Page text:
1.                 Support the APR work on matters related to the Marine environment, safety and ocean affairs.

2.                 Prepare meetings, mainly related to MEPC and MSC convention and protocol.

3.                 Manage the preparation and production of outreach material, attend relevant conferences, meetings and seminars

4.                 Representation in meetings of the United Nations system and other international or regional organizations dealing with Environment, Safety and Security.

5.                 Execute any other tasks on related issues,

as assigned by APR.


5.  Establish and maintain a knowledge partnership mechanism for IMO’s technical cooperation activities.

6.  Prepare proposals for, and manage, outreach campaigns, activities related to Nigeria’s global maritime goals.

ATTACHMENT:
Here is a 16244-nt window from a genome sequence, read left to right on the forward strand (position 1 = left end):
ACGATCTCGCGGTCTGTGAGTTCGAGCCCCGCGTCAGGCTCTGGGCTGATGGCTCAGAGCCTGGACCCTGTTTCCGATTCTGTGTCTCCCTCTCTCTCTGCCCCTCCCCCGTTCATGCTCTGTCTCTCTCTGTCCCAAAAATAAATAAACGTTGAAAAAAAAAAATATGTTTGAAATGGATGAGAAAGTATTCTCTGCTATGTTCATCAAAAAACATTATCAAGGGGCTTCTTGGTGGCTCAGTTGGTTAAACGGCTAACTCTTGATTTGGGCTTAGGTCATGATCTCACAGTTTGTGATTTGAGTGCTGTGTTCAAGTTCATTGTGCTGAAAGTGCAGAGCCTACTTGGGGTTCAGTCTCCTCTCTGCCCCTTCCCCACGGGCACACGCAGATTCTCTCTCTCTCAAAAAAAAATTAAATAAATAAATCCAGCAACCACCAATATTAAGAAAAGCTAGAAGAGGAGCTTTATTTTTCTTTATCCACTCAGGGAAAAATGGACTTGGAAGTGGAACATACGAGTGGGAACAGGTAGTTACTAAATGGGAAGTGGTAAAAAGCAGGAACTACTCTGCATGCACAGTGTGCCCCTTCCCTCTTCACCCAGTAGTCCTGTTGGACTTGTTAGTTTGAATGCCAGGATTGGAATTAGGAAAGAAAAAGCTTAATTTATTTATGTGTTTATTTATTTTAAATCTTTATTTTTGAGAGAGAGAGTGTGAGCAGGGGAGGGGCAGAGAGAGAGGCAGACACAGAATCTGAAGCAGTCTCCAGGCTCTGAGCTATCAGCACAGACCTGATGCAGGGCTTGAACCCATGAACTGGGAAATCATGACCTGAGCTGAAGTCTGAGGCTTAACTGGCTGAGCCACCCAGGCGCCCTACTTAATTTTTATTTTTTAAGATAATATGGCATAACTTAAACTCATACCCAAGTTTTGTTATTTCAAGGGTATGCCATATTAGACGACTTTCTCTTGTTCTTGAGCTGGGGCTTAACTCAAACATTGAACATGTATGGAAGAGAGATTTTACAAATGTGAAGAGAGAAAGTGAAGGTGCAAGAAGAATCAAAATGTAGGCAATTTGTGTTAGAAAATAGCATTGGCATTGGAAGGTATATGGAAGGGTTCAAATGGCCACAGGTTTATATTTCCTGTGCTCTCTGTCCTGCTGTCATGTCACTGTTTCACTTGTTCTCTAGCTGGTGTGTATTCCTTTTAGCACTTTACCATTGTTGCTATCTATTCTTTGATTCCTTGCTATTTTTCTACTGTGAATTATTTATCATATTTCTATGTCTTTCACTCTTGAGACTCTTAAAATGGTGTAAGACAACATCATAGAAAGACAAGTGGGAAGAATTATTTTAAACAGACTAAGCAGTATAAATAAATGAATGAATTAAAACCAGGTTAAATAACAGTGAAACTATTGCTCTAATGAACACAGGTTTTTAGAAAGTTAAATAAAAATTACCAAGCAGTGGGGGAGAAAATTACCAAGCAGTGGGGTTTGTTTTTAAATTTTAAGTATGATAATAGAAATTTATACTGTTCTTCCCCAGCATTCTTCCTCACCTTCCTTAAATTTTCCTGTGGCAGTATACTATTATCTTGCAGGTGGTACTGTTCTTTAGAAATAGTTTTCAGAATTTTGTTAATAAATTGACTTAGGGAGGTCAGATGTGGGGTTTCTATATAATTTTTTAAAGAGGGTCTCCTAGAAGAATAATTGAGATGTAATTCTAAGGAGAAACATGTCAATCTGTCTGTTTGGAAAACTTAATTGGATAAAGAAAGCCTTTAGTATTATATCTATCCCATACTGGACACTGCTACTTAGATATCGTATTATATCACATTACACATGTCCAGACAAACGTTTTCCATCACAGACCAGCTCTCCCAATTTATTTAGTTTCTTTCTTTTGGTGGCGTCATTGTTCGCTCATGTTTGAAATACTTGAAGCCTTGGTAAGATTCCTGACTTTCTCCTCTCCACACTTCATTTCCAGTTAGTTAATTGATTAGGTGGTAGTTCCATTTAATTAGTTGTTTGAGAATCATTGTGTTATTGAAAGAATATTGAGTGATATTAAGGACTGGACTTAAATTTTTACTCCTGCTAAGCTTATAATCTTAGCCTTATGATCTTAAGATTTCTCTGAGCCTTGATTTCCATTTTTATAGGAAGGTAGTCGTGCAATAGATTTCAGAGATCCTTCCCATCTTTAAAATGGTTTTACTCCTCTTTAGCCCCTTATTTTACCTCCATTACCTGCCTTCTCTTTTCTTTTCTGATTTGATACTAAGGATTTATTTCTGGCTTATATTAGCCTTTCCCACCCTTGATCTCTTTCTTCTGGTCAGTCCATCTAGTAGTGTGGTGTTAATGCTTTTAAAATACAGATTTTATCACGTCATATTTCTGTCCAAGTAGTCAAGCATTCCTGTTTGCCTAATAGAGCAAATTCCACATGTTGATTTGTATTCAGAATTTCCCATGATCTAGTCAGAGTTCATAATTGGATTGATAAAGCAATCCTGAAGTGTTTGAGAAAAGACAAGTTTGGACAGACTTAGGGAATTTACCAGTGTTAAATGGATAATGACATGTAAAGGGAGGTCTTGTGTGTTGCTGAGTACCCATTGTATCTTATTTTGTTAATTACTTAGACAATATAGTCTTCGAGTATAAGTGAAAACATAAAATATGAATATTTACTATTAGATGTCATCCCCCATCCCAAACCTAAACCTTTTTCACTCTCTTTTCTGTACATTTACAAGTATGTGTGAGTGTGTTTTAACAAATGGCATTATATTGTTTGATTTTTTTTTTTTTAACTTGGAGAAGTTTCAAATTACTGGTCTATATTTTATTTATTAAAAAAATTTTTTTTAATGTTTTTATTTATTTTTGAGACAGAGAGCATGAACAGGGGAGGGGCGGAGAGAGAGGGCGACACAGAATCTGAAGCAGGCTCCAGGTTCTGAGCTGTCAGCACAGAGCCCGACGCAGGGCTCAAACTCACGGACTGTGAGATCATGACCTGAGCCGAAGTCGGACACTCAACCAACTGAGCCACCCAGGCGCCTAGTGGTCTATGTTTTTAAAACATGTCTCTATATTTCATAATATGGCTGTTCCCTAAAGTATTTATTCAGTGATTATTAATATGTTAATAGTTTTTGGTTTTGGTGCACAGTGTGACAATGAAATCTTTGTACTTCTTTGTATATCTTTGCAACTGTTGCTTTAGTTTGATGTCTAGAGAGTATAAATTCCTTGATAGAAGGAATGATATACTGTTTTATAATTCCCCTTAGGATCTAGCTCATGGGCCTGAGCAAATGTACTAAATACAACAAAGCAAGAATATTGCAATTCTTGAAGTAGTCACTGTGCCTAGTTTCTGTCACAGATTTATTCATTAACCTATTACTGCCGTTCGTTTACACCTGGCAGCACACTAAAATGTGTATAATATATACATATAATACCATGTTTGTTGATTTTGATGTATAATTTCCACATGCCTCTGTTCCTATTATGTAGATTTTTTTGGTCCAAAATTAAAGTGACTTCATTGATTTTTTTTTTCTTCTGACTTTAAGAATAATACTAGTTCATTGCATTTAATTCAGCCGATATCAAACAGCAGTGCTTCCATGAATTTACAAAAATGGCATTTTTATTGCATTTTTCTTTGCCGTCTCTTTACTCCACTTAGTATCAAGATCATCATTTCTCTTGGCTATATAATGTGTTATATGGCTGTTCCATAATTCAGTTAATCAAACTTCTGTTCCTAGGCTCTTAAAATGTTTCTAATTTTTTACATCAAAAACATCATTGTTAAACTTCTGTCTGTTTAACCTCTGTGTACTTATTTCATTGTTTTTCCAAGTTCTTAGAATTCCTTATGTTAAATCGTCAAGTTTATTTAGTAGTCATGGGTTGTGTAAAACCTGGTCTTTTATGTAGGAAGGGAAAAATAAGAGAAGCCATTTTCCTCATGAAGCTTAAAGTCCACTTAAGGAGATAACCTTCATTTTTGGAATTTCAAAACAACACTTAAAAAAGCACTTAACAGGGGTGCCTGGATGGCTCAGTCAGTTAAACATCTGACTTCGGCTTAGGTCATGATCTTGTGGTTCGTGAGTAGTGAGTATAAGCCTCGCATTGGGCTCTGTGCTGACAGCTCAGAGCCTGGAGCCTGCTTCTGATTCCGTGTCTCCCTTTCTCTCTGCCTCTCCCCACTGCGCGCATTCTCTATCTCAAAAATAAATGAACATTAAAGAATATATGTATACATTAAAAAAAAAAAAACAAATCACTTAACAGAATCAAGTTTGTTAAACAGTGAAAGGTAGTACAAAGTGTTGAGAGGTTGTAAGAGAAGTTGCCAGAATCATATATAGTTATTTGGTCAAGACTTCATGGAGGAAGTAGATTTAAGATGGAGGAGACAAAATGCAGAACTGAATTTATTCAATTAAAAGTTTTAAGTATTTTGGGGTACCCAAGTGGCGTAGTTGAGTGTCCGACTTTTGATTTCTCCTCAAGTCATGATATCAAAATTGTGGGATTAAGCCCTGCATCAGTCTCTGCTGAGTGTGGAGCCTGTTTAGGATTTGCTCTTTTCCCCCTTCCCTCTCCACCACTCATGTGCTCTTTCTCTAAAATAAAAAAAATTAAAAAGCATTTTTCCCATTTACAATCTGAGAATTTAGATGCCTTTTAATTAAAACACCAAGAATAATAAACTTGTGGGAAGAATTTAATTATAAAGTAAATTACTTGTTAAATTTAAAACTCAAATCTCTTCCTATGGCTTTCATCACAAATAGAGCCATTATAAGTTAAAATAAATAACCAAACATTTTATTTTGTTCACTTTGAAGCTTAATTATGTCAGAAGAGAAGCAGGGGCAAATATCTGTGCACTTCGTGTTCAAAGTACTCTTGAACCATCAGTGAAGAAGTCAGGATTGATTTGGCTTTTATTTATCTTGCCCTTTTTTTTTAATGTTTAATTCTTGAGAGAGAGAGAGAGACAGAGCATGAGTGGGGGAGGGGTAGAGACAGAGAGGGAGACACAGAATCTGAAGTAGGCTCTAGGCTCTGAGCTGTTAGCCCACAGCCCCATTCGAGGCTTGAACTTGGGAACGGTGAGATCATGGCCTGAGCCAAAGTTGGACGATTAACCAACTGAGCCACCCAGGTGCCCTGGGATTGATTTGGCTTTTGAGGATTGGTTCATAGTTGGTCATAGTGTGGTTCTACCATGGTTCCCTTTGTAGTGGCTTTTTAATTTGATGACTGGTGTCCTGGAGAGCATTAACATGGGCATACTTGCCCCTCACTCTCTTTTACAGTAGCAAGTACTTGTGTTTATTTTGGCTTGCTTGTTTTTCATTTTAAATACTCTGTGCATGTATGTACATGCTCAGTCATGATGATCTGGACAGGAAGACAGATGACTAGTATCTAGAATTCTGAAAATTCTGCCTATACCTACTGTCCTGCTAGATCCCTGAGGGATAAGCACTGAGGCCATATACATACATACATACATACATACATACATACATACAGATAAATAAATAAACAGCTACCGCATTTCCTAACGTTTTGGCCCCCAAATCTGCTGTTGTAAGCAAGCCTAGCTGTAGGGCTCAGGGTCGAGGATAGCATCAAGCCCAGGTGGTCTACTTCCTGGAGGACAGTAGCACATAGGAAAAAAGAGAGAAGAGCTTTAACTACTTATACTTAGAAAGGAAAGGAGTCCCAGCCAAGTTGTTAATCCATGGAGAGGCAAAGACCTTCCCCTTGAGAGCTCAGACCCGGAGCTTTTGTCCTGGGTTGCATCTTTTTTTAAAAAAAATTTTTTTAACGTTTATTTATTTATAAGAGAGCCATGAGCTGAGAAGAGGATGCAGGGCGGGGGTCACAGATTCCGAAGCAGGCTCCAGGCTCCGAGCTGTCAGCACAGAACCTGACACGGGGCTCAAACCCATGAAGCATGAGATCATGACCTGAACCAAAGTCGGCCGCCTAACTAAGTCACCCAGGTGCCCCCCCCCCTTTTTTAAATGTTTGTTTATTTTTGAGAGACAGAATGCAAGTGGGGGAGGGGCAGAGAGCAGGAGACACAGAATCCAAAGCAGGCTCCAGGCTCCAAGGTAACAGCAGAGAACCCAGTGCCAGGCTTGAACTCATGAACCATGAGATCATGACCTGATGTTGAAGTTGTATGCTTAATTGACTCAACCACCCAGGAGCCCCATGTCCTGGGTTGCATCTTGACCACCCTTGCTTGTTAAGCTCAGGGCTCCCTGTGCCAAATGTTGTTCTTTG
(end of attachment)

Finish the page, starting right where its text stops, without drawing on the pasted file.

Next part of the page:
7.  Representation in meetings of the United Nations system and other international or regional organizations dealing with strategy, mobilization and partnership.

8.  Execute any other tasks on related

issues, as assigned by APR.

6.                 Prepare, or coordinate preparation of brief for APR

7.                 Facilitate dialogue and promote improved collaboration and cooperation with the internal and external stakeholders.


1.                 Knowledge and understanding of theories, concepts and approaches in maritime affairs.

2.                 Conceptual analytical and evaluative skills and proven ability to conduct research and analysis.

3.                 Demonstrated professional competency and mastery in the relevant maritime affairs

4.                 Ability to develop clear goals that are consistent with agreed strategies, foresee risk and contingency planning